No Stopping China in South China Sea

No Stopping China in South China Sea

By Tracy Cabrera

CHINA remains adamant in its initiative to modernize and expand its naval forces and it has once again kicked militarization of the South China Sea into high gear after disruptions caused by the Covid-19 pandemic, pressing on with efforts to have at least four carrier strike groups in the next decade.

Chinese President Xi Jinping troops the line aboard a Chinese warship in the disputed South China Sea / Philippine Sea, which geopolitical experts claim, also involve high interests in rich marine produce (photos below) and oil resources. (Photos by Benjie Cuaresma)

This came after Manila lodged a diplomatic protest over what it said was Beijing’s illegal confiscation of fish aggregating devices from Filipino fisherman in a disputed lagoon held by Beijing in the South China Sea.

The Department of Foreign Affairs (DFA) said the incident happened three months ago at the Scarborough Shoal, a prime fishing site seized by Beijing in 2012 after a standoff that prompted an unprecedented international legal challenge by the Philippines.

The DFA did not give any other detail about the incident but it also protested China’s “continuing illicit issuances of radio challenges (to) Philippine aircraft conducting legitimate regular maritime patrols.”

China’s coast guard routinely warns foreign planes and vessels passing through and over international waters. It’s like a fuzzy red line that China imposes on its weaker neighbors involved in the South China Sea dispute: protest all you like about the militarization and artificial island-building, just don’t mention the international court ruling that rejected Beijing’s far-reaching territorial claims.

Until recently, the 10 member states of the Association of Southeast Asian Nations (ASEAN) appeared to abide by this unspoken rule from the behemoth next door. Though the landmark award by the Permanent Court of Arbitration at The Hague in 2016 leaned in favor of the Southeast Asian claimants, statements from those countries’ leaders invoking the ruling against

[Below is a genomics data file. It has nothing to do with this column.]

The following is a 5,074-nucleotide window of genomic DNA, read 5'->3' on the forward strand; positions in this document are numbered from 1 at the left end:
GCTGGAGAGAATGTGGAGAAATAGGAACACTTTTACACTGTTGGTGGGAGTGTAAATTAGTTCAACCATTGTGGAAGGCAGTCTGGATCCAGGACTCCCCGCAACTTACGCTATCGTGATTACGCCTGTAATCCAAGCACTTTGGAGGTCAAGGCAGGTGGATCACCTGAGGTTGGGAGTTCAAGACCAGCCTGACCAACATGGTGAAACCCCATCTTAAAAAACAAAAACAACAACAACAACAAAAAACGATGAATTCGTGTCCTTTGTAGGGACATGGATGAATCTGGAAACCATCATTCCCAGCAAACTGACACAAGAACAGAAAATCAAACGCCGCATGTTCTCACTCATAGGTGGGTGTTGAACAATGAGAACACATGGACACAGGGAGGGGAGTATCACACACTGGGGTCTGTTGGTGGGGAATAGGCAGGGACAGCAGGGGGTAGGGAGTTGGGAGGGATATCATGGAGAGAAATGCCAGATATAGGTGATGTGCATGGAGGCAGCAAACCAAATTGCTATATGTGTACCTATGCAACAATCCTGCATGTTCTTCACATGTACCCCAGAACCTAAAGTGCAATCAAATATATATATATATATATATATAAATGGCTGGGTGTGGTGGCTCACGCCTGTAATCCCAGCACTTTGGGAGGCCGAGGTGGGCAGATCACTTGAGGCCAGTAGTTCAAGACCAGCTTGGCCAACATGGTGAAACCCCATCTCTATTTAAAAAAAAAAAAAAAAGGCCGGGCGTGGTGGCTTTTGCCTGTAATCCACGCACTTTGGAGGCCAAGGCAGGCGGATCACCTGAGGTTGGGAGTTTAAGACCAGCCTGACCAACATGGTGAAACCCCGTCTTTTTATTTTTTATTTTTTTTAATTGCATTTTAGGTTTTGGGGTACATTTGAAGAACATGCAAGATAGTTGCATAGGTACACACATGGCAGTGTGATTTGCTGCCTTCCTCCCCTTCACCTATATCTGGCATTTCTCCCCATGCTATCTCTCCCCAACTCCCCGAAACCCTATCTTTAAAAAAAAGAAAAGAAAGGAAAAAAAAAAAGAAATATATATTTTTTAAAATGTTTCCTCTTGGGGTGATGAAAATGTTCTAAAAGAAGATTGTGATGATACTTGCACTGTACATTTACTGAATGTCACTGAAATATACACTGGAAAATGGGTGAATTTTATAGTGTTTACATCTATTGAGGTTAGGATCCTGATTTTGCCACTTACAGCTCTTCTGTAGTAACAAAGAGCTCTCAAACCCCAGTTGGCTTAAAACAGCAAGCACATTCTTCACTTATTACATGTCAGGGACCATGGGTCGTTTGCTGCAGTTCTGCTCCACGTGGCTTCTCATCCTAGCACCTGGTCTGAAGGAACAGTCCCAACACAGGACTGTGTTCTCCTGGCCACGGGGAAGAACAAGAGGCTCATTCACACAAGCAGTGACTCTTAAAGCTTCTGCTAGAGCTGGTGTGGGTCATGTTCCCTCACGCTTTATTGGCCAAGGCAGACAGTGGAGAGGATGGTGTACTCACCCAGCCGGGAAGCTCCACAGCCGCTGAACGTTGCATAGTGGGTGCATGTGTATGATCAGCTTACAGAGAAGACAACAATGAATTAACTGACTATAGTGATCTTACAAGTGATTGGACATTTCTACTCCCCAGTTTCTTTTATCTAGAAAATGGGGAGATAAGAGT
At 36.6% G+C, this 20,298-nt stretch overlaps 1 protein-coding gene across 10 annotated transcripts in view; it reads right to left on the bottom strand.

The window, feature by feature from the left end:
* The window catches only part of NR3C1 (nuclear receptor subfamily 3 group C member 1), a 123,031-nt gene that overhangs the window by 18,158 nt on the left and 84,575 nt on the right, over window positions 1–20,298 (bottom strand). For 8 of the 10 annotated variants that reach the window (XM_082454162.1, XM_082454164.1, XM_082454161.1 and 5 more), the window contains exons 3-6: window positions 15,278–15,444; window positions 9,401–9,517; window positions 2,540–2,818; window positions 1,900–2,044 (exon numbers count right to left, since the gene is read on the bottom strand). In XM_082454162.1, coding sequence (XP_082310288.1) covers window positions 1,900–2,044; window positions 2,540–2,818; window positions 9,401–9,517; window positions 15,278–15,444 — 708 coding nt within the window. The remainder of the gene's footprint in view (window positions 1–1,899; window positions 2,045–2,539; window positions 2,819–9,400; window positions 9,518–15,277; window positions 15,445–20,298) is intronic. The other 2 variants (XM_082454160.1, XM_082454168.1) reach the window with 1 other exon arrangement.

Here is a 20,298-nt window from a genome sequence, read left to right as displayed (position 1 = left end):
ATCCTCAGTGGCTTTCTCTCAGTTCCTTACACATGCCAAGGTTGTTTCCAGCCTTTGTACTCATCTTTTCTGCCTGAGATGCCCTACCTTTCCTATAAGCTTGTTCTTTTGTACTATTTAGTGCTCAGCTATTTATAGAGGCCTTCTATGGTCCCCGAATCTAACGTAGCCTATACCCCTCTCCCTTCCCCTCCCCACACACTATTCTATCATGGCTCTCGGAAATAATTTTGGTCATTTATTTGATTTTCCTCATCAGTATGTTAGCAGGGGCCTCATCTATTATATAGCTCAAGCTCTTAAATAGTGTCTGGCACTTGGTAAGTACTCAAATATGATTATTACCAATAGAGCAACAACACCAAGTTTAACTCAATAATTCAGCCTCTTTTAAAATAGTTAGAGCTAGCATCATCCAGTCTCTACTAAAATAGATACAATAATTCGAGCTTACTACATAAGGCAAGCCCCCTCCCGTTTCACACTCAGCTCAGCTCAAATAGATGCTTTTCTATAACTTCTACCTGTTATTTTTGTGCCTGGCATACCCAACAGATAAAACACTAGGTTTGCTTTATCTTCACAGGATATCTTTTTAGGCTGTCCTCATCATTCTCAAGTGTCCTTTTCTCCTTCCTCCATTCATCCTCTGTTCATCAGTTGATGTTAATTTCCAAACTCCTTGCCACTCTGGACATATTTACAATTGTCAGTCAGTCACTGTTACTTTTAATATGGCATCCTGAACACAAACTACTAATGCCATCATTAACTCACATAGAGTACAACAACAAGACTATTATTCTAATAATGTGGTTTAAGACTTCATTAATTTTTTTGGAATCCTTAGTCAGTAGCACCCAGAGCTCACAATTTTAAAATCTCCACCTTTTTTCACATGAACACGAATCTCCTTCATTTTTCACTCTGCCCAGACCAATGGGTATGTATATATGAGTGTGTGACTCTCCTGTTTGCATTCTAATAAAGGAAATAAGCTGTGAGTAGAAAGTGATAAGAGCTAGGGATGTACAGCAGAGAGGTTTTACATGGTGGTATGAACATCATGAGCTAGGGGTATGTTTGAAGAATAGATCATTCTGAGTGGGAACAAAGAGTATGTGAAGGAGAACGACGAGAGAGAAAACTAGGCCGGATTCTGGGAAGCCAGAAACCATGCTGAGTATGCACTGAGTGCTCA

China has been few and far between.

And while tensions often run high over Chinese maritime assertions, regional hand-wringing has never spiraled into full-on finger-wagging against Beijing’s decision to ignore the ruling.

The court’s decision, in a case brought by the Philippines, flatly denied China’s historic territorial claims to about 85 per cent of the South China Sea, which it demarks on maps with a nine-dash line.

But military watchers and insiders said that even without the coronavirus disruptions, China still had a long way to go to train the personnel it needed to realize its ambitions.

Signs of the navy’s aggressive push were apparent late last year when an aerial photo of a Shanghai shipyard surfaced on social media. The photo showed 12 warships under construction at the dockyard at the same time – the country’s third aircraft carrier, nine advanced destroyers, an amphibious landing dock and a missile test tracking ship.

The navy source, who requested anonymity because of the sensitivity of military information, said that since 2015 the Chinese navy had bought up large amounts of China’s excess special steel, which is used to build commercial and military ships. A decline in the global shipping industry led to a drop in the commodity’s price as companies issued fewer contracts to build new ships.

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